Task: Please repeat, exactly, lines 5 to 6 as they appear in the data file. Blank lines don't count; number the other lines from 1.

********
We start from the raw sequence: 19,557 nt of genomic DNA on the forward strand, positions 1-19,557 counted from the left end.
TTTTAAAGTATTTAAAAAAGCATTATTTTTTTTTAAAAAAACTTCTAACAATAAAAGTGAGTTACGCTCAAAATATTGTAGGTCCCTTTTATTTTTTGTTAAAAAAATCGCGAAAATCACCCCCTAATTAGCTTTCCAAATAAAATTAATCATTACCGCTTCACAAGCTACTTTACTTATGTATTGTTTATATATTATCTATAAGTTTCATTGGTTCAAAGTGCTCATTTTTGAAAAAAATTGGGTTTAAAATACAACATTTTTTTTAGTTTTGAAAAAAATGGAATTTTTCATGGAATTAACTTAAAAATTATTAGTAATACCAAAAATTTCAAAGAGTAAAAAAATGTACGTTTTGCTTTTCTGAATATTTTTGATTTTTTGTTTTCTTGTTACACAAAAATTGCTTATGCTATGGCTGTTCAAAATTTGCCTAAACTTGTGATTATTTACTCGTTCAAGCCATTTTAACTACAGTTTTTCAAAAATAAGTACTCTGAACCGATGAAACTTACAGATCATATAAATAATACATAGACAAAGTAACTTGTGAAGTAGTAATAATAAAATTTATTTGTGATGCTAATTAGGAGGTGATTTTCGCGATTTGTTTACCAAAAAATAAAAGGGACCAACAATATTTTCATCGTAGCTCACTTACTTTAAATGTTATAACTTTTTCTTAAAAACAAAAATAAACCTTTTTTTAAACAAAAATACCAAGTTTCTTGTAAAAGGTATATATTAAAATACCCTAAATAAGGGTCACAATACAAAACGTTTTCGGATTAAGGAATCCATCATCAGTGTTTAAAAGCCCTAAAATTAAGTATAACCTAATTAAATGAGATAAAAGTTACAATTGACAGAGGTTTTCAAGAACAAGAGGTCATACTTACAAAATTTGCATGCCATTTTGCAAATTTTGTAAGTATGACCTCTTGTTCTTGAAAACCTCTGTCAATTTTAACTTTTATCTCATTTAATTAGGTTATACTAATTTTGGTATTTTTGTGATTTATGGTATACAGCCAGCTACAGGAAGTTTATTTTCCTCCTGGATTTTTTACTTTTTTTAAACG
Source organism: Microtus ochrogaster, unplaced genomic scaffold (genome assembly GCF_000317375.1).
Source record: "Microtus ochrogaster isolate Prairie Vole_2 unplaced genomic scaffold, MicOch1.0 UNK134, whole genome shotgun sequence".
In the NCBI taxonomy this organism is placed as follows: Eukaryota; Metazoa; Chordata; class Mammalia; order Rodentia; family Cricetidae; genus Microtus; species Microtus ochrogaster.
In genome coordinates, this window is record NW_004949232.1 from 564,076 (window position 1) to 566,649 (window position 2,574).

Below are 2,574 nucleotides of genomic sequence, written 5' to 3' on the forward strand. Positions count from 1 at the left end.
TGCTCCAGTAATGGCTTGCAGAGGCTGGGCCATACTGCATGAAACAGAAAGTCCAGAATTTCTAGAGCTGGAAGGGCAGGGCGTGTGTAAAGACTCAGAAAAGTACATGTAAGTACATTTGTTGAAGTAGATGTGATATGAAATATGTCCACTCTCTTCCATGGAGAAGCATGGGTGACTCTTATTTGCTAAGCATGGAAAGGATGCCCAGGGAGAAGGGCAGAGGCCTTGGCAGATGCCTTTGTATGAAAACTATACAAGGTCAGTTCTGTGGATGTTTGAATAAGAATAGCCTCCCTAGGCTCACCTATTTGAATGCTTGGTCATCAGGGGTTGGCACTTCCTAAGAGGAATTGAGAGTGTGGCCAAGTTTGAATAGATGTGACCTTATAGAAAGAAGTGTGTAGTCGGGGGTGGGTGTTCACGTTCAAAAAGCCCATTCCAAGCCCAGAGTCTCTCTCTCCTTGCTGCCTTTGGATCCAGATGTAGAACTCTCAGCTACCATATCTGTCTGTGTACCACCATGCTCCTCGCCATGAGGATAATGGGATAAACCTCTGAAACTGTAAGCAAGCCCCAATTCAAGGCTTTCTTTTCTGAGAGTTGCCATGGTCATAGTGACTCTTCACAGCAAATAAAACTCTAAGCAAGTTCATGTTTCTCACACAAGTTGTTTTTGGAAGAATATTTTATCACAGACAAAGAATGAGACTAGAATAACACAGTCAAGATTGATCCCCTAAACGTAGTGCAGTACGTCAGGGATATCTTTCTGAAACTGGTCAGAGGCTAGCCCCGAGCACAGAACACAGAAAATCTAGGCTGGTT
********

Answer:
In the NCBI taxonomy this organism is placed as follows: Eukaryota; Metazoa; Chordata; class Mammalia; order Rodentia; family Cricetidae; genus Microtus; species Microtus ochrogaster.
In genome coordinates, this window is record NW_004949232.1 from 564,076 (window position 1) to 566,649 (window position 2,574).